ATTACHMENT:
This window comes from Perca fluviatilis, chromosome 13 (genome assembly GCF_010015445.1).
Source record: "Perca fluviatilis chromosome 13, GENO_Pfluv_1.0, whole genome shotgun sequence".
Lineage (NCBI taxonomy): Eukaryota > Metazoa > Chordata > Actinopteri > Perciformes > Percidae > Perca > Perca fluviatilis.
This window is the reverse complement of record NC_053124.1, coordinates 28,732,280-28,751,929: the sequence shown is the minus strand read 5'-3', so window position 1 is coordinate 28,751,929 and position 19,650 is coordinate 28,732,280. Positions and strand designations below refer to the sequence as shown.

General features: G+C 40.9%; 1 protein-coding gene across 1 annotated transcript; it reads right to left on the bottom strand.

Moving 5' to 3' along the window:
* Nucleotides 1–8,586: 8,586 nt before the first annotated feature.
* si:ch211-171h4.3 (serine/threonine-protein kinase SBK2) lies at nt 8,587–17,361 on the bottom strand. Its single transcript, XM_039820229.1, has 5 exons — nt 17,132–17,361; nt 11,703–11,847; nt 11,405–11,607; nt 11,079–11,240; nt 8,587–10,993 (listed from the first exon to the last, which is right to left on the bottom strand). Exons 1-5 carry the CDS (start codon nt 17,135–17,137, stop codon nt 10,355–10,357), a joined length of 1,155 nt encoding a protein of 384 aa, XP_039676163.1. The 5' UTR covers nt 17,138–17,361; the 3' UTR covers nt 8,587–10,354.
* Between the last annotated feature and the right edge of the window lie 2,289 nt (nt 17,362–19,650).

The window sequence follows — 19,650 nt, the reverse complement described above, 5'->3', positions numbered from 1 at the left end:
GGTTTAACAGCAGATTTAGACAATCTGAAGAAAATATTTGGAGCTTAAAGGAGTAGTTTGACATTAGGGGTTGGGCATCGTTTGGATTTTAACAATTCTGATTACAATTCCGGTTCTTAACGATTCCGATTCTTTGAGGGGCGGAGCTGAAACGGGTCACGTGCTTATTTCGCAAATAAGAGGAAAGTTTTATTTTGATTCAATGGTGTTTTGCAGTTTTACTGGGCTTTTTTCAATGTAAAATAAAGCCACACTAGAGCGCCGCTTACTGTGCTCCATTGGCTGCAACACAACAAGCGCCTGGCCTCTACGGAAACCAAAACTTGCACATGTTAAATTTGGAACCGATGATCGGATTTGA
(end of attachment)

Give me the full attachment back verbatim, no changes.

This window comes from Perca fluviatilis, chromosome 13 (genome assembly GCF_010015445.1).
Source record: "Perca fluviatilis chromosome 13, GENO_Pfluv_1.0, whole genome shotgun sequence".
Lineage (NCBI taxonomy): Eukaryota > Metazoa > Chordata > Actinopteri > Perciformes > Percidae > Perca > Perca fluviatilis.
This window is the reverse complement of record NC_053124.1, coordinates 28,732,280-28,751,929: the sequence shown is the minus strand read 5'-3', so window position 1 is coordinate 28,751,929 and position 19,650 is coordinate 28,732,280. Positions and strand designations below refer to the sequence as shown.

General features: G+C 40.9%; 1 protein-coding gene across 1 annotated transcript; it reads right to left on the bottom strand.

Moving 5' to 3' along the window:
* Nucleotides 1–8,586: 8,586 nt before the first annotated feature.
* si:ch211-171h4.3 (serine/threonine-protein kinase SBK2) lies at nt 8,587–17,361 on the bottom strand. Its single transcript, XM_039820229.1, has 5 exons — nt 17,132–17,361; nt 11,703–11,847; nt 11,405–11,607; nt 11,079–11,240; nt 8,587–10,993 (listed from the first exon to the last, which is right to left on the bottom strand). Exons 1-5 carry the CDS (start codon nt 17,135–17,137, stop codon nt 10,355–10,357), a joined length of 1,155 nt encoding a protein of 384 aa, XP_039676163.1. The 5' UTR covers nt 17,138–17,361; the 3' UTR covers nt 8,587–10,354.
* Between the last annotated feature and the right edge of the window lie 2,289 nt (nt 17,362–19,650).

The window sequence follows — 19,650 nt, the reverse complement described above, 5'->3', positions numbered from 1 at the left end:
GGTTTAACAGCAGATTTAGACAATCTGAAGAAAATATTTGGAGCTTAAAGGAGTAGTTTGACATTAGGGGTTGGGCATCGTTTGGATTTTAACAATTCTGATTACAATTCCGGTTCTTAACGATTCCGATTCTTTGAGGGGCGGAGCTGAAACGGGTCACGTGCTTATTTCGCAAATAAGAGGAAAGTTTTATTTTGATTCAATGGTGTTTTGCAGTTTTACTGGGCTTTTTTCAATGTAAAATAAAGCCACACTAGAGCGCCGCTTACTGTGCTCCATTGGCTGCAACACAACAAGCGCCTGGCCTCTACGGAAACCAAAACTTGCACATGTTAAATTTGGAACCGATGATCGGATTTGA